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Committee approves school-linked behavioral health grants bill

An appropriation bill lacks appropriation. But it’s moving along.

Sponsored by Rep. Robert Bierman (DFL-Apple Valley), HF564 seeks to appropriate grant money to students for community-based mental health and substance use disorder treatment. Exact amounts are unspecified.

Nevertheless, the House Human Services Finance Committee approved the bill, as amended, Thursday and it’s on its way to House Education Finance Committee.

“The grants are provided to community mental health providers who co-locate in the schools,” Bierman said. “They diagnosis and treat children and work with parents and teachers to support the child.”

The governor’s budget provides some recommendations: $8.25 million in fiscal years 2024 and 2025 and a $16.5 million in 2026 and 2027.

Kristy Graume, director of legislative and external affairs at the Department of Human Services, said the school and behavioral health grant program is a key investment.

Supporters spoke about the positive impact the grant money has already provided.

“School-linked mental health has increased accessibility to some of the most disadvantaged communities who are the least likely to access mental health services,” said Lisa Xiong, director at Change Inc. She has observed barriers related to language, transportation, culture, economic standing and insurance status.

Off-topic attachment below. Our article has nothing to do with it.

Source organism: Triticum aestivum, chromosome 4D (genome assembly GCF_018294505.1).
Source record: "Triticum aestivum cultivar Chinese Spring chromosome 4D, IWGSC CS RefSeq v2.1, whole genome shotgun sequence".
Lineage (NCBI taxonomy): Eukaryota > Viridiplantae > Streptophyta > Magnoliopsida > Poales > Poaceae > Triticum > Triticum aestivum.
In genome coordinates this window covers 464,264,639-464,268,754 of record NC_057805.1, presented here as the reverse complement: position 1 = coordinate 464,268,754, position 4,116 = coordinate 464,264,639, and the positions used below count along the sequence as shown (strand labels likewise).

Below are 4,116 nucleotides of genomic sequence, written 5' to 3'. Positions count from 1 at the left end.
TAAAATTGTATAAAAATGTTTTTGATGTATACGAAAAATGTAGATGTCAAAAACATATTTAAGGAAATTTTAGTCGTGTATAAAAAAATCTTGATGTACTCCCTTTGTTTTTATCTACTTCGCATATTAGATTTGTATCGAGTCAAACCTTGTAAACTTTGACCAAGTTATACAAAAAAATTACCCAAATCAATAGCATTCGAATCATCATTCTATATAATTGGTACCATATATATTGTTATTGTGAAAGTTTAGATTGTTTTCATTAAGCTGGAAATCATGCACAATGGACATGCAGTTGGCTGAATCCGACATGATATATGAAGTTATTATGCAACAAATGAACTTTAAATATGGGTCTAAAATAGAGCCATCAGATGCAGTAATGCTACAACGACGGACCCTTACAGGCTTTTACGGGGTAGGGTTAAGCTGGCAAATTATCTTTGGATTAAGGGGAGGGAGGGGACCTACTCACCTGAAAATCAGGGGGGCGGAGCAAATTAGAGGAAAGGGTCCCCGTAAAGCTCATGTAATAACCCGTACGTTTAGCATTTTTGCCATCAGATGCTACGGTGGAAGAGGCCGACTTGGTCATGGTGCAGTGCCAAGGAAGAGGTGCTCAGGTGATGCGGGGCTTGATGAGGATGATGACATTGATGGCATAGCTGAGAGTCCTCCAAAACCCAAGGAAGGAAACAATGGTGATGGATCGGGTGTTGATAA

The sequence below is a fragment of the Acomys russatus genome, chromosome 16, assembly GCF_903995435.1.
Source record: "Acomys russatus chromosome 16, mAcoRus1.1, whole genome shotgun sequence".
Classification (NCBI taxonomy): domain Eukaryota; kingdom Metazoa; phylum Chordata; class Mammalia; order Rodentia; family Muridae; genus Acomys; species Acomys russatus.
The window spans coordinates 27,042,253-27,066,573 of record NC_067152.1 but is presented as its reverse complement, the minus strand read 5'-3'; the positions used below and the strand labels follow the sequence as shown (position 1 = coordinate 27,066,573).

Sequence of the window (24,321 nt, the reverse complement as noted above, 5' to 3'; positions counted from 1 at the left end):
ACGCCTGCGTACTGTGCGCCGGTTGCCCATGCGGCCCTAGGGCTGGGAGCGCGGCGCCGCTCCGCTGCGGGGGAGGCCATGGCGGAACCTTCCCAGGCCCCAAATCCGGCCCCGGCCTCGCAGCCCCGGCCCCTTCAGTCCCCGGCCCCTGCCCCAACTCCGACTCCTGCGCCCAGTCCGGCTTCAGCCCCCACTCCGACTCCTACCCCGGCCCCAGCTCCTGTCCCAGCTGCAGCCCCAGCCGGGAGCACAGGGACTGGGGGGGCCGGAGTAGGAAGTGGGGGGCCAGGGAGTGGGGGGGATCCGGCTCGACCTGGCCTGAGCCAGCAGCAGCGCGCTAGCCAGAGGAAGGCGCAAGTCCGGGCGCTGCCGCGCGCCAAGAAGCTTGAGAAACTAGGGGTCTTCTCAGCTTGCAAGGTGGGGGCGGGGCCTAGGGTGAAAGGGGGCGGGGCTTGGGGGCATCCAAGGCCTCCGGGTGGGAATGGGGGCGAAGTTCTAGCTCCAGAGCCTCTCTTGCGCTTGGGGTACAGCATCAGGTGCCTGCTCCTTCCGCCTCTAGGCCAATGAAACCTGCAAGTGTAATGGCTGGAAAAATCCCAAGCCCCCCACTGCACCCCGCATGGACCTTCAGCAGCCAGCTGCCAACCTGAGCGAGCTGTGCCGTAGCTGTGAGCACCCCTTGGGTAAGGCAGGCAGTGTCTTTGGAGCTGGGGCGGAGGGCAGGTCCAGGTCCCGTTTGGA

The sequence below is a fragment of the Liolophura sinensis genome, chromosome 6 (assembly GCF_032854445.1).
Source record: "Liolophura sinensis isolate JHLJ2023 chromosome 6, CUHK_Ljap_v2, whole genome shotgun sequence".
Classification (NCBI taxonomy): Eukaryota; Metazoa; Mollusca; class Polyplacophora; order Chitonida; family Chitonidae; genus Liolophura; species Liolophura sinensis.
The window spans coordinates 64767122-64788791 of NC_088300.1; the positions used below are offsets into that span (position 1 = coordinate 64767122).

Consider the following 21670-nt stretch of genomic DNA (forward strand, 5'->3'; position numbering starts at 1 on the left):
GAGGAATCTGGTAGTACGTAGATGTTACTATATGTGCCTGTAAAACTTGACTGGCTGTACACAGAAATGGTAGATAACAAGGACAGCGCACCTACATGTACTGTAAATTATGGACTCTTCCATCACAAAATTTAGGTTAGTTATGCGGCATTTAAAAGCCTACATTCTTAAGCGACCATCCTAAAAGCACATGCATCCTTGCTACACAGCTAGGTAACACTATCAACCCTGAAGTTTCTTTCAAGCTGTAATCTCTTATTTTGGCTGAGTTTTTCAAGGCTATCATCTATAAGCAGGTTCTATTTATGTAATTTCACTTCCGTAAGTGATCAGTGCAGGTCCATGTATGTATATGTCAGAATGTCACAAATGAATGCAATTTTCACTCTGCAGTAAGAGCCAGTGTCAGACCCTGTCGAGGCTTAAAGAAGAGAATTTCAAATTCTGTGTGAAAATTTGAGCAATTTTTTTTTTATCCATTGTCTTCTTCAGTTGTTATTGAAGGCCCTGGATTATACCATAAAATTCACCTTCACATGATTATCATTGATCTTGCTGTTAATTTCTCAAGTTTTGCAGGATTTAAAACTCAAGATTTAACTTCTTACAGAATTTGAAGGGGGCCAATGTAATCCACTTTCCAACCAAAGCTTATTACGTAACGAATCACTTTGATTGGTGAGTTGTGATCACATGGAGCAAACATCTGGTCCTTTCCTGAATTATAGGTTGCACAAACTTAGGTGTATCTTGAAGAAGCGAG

Others pointed to problems facing children in the state.

“We’re higher than the national average for suicide in Minnesota,” said Rep. Heather Keeler (DFL-Moorhead). Noting it’s also the second-leading cause of death for our kids she sees this bill as a solution to “horrific numbers like that.”

Kimberly Lewis, associate director of government relations at the Minnesota School Board Association, believes school-linked mental health services should reside in every school.

Not everyone agrees.

Rae Parker opposes the bill’s ambiguity, and spoke against propaganda in the school system.

She believes the lack of specific language in the bill leaves it “open for any interpretation the majority wants it to say.”

The bill would require a minimum of 25% of its funding to go to schools with the highest percentages of special education students with emotional and behavioral disorders or of high poverty.

While the bill states grants would need to reach rural and urban counties, Rep. Anne Neu Brindley (R-North Branch) wished the bill clarified how much should go to Greater Minnesota.

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